Queensland election has disproportionate result25 March 2012
Yesterday’s Queensland state election result shows the need for a proportional representation system.
The incumbent Labor Government suffered a humiliating defeat, with the Liberal National Party winning an overwhelming majority in the Queensland Parliament. Yet at last count, the Liberal National Party received slightly less than a majority of the vote (49.68%). The rest was split between Labor (26.95%), Katter’s Australian Party (11.50%), Greens (7.27%), Family First (1.37%), and other minor parties and independents (3.23%).
There are 89 seats in the Queensland parliament (and only one house). In a proportional electoral system, yesterday’s result should have distributed those seats approximately as follows: Liberal National 44, Labor 24, Australian 10, Greens 6, Family First 1; with the 3 final seats won by others or perhaps decided by preferences.
Under the current electoral system in Queensland (also federally and in many other states), the Parliament is elected by single-member electorates. Thus despite winning less than a majority of the vote, the Liberal National Party won 78 of the 89 seats. Labor won just 7, the Australian Party 2, and independents 2. (Note that not all the votes have been counted, so the numbers could change slightly in the final result.)
As a consequence, the Liberal National Party will face no effective opposition in the Queensland Parliament. The state will be dominated by one party, a party which didn’t even win a majority of the vote.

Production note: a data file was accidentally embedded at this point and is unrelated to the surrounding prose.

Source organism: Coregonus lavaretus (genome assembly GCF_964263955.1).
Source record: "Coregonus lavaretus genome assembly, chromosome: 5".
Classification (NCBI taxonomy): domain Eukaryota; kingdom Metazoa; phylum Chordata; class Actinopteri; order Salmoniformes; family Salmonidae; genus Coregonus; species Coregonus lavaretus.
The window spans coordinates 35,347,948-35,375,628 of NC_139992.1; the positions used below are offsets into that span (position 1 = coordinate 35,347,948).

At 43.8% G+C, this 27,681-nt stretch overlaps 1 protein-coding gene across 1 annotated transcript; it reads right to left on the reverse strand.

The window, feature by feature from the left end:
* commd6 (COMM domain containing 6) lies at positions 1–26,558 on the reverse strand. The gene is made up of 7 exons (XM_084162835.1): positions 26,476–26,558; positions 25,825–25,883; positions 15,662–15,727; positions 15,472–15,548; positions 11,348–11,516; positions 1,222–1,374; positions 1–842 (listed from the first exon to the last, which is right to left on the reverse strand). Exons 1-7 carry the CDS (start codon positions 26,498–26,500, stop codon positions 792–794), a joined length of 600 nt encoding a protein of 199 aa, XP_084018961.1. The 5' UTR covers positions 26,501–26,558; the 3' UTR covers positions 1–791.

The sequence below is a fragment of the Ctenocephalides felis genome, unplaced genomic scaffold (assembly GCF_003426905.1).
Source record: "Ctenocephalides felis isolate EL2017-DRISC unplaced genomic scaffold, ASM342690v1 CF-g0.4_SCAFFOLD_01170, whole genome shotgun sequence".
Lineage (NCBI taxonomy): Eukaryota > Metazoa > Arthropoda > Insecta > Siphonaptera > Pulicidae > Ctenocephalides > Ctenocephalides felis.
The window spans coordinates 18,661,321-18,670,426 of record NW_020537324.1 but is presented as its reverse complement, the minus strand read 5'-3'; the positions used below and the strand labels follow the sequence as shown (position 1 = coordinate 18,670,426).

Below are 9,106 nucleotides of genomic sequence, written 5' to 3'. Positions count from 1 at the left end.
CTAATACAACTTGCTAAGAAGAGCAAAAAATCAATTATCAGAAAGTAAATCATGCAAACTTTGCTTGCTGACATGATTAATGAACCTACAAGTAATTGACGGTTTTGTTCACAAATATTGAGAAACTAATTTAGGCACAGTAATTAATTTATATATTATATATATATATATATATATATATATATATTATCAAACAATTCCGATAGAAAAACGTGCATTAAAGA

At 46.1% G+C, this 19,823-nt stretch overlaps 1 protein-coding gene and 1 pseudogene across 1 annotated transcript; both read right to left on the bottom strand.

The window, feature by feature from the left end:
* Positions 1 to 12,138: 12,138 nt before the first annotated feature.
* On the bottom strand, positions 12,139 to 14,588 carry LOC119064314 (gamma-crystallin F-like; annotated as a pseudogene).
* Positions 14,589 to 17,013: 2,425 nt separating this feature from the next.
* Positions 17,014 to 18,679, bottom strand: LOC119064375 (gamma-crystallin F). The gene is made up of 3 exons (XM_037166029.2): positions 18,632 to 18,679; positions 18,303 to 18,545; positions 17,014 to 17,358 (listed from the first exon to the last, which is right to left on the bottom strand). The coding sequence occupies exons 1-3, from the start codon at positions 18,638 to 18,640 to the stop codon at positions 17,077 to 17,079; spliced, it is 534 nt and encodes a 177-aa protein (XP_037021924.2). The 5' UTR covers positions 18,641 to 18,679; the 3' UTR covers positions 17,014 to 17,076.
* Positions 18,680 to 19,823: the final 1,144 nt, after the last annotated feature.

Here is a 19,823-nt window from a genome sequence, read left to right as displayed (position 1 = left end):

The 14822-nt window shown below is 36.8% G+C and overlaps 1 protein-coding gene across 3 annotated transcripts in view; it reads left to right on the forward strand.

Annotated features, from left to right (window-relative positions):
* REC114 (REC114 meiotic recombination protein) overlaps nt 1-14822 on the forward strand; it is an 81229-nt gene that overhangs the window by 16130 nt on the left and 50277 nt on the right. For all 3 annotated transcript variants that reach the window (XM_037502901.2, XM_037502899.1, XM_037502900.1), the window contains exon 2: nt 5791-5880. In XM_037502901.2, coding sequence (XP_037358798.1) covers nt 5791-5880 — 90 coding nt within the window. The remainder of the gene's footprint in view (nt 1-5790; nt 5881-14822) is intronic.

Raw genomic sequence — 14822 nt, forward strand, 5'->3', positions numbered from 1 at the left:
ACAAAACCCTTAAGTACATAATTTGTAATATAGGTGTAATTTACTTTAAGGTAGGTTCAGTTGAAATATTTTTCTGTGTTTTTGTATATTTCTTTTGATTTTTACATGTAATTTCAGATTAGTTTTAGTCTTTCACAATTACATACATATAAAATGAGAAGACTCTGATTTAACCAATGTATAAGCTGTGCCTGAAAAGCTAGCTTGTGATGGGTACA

In the federal Australian Parliament, the single-member electorate system has not yet resulted in the dominance of a single party, and balance is provided by the federal Senate which has a more proportional system. However, the house of government is still dominated by two major parties, and it is very difficult for minor party candidates to get elected. The fact that people are more likely to vote for minor parties in Senate elections than in lower house ones suggests non-proportional representation not only fails to represent the votes that are cast, but also skews primary votes in the first place.
The electoral system of both Queensland and Australia is unrepresentative and, in my opinion, unfair. The system does not represent what the people voted for, allow one or two parties to dominate politics, and discourage people from voting for non-dominant parties. Instead, Australia’s federal Parliament, and all states and territories, should switch to a proportional electoral system.